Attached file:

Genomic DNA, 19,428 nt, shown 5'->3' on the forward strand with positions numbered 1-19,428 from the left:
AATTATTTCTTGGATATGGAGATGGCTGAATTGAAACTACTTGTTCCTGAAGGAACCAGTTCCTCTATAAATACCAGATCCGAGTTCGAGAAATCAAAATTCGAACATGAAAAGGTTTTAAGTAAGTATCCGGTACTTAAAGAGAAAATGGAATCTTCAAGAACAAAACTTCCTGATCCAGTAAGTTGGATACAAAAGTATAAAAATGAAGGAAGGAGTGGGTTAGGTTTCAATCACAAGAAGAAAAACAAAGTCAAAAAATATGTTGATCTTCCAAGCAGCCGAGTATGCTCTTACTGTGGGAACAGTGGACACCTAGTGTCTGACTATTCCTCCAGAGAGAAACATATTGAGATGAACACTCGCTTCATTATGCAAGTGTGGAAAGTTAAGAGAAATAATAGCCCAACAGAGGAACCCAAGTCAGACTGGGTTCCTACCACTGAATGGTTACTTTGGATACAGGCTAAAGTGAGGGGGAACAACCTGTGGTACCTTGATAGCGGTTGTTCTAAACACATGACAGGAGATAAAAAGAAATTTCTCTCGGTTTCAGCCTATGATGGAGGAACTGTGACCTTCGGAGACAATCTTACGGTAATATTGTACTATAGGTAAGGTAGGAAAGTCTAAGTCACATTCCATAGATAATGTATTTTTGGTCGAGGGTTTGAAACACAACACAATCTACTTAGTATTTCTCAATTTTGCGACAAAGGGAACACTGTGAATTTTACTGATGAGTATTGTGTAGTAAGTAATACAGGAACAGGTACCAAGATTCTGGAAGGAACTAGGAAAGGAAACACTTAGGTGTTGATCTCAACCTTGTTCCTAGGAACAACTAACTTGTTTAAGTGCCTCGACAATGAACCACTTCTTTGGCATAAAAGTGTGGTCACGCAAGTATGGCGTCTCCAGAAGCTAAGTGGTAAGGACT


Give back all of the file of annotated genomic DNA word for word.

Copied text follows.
Genomic DNA, 19,428 nt, shown 5'->3' on the forward strand with positions numbered 1-19,428 from the left:
AATTATTTCTTGGATATGGAGATGGCTGAATTGAAACTACTTGTTCCTGAAGGAACCAGTTCCTCTATAAATACCAGATCCGAGTTCGAGAAATCAAAATTCGAACATGAAAAGGTTTTAAGTAAGTATCCGGTACTTAAAGAGAAAATGGAATCTTCAAGAACAAAACTTCCTGATCCAGTAAGTTGGATACAAAAGTATAAAAATGAAGGAAGGAGTGGGTTAGGTTTCAATCACAAGAAGAAAAACAAAGTCAAAAAATATGTTGATCTTCCAAGCAGCCGAGTATGCTCTTACTGTGGGAACAGTGGACACCTAGTGTCTGACTATTCCTCCAGAGAGAAACATATTGAGATGAACACTCGCTTCATTATGCAAGTGTGGAAAGTTAAGAGAAATAATAGCCCAACAGAGGAACCCAAGTCAGACTGGGTTCCTACCACTGAATGGTTACTTTGGATACAGGCTAAAGTGAGGGGGAACAACCTGTGGTACCTTGATAGCGGTTGTTCTAAACACATGACAGGAGATAAAAAGAAATTTCTCTCGGTTTCAGCCTATGATGGAGGAACTGTGACCTTCGGAGACAATCTTACGGTAATATTGTACTATAGGTAAGGTAGGAAAGTCTAAGTCACATTCCATAGATAATGTATTTTTGGTCGAGGGTTTGAAACACAACACAATCTACTTAGTATTTCTCAATTTTGCGACAAAGGGAACACTGTGAATTTTACTGATGAGTATTGTGTAGTAAGTAATACAGGAACAGGTACCAAGATTCTGGAAGGAACTAGGAAAGGAAACACTTAGGTGTTGATCTCAACCTTGTTCCTAGGAACAACTAACTTGTTTAAGTGCCTCGACAATGAACCACTTCTTTGGCATAAAAGTGTGGTCACGCAAGTATGGCGTCTCCAGAAGCTAAGTGGTAAGGACT